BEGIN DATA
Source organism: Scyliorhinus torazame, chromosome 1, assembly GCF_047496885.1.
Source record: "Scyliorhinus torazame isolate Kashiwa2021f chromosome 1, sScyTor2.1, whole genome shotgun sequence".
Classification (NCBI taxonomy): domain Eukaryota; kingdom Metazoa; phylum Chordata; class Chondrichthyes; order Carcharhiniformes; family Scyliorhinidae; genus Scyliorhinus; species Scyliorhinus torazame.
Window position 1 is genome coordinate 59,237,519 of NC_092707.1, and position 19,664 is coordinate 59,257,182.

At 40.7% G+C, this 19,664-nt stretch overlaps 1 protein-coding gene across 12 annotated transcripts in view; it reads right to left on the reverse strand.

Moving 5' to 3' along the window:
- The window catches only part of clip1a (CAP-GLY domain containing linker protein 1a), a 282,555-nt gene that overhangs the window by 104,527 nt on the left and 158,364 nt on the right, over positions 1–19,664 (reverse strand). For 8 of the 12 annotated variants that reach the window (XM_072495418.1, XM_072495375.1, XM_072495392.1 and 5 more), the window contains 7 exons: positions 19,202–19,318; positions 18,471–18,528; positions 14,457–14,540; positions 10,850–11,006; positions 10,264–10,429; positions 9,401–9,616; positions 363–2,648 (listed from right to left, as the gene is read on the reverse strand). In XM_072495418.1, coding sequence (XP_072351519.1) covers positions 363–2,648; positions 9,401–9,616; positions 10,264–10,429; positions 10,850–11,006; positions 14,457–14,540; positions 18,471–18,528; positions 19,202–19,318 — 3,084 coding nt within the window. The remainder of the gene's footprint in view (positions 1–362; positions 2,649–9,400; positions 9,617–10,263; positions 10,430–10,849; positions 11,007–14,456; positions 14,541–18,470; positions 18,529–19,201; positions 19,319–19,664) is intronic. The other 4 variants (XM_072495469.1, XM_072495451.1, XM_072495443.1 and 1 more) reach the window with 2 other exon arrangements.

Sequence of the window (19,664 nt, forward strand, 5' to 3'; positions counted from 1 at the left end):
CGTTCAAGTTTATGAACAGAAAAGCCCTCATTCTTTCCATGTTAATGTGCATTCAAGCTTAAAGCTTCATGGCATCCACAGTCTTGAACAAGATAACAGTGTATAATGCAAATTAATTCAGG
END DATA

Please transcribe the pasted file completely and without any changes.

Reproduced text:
Source organism: Scyliorhinus torazame, chromosome 1, assembly GCF_047496885.1.
Source record: "Scyliorhinus torazame isolate Kashiwa2021f chromosome 1, sScyTor2.1, whole genome shotgun sequence".
Classification (NCBI taxonomy): domain Eukaryota; kingdom Metazoa; phylum Chordata; class Chondrichthyes; order Carcharhiniformes; family Scyliorhinidae; genus Scyliorhinus; species Scyliorhinus torazame.
Window position 1 is genome coordinate 59,237,519 of NC_092707.1, and position 19,664 is coordinate 59,257,182.

At 40.7% G+C, this 19,664-nt stretch overlaps 1 protein-coding gene across 12 annotated transcripts in view; it reads right to left on the reverse strand.

Moving 5' to 3' along the window:
- The window catches only part of clip1a (CAP-GLY domain containing linker protein 1a), a 282,555-nt gene that overhangs the window by 104,527 nt on the left and 158,364 nt on the right, over positions 1–19,664 (reverse strand). For 8 of the 12 annotated variants that reach the window (XM_072495418.1, XM_072495375.1, XM_072495392.1 and 5 more), the window contains 7 exons: positions 19,202–19,318; positions 18,471–18,528; positions 14,457–14,540; positions 10,850–11,006; positions 10,264–10,429; positions 9,401–9,616; positions 363–2,648 (listed from right to left, as the gene is read on the reverse strand). In XM_072495418.1, coding sequence (XP_072351519.1) covers positions 363–2,648; positions 9,401–9,616; positions 10,264–10,429; positions 10,850–11,006; positions 14,457–14,540; positions 18,471–18,528; positions 19,202–19,318 — 3,084 coding nt within the window. The remainder of the gene's footprint in view (positions 1–362; positions 2,649–9,400; positions 9,617–10,263; positions 10,430–10,849; positions 11,007–14,456; positions 14,541–18,470; positions 18,529–19,201; positions 19,319–19,664) is intronic. The other 4 variants (XM_072495469.1, XM_072495451.1, XM_072495443.1 and 1 more) reach the window with 2 other exon arrangements.

Sequence of the window (19,664 nt, forward strand, 5' to 3'; positions counted from 1 at the left end):
CGTTCAAGTTTATGAACAGAAAAGCCCTCATTCTTTCCATGTTAATGTGCATTCAAGCTTAAAGCTTCATGGCATCCACAGTCTTGAACAAGATAACAGTGTATAATGCAAATTAATTCAGG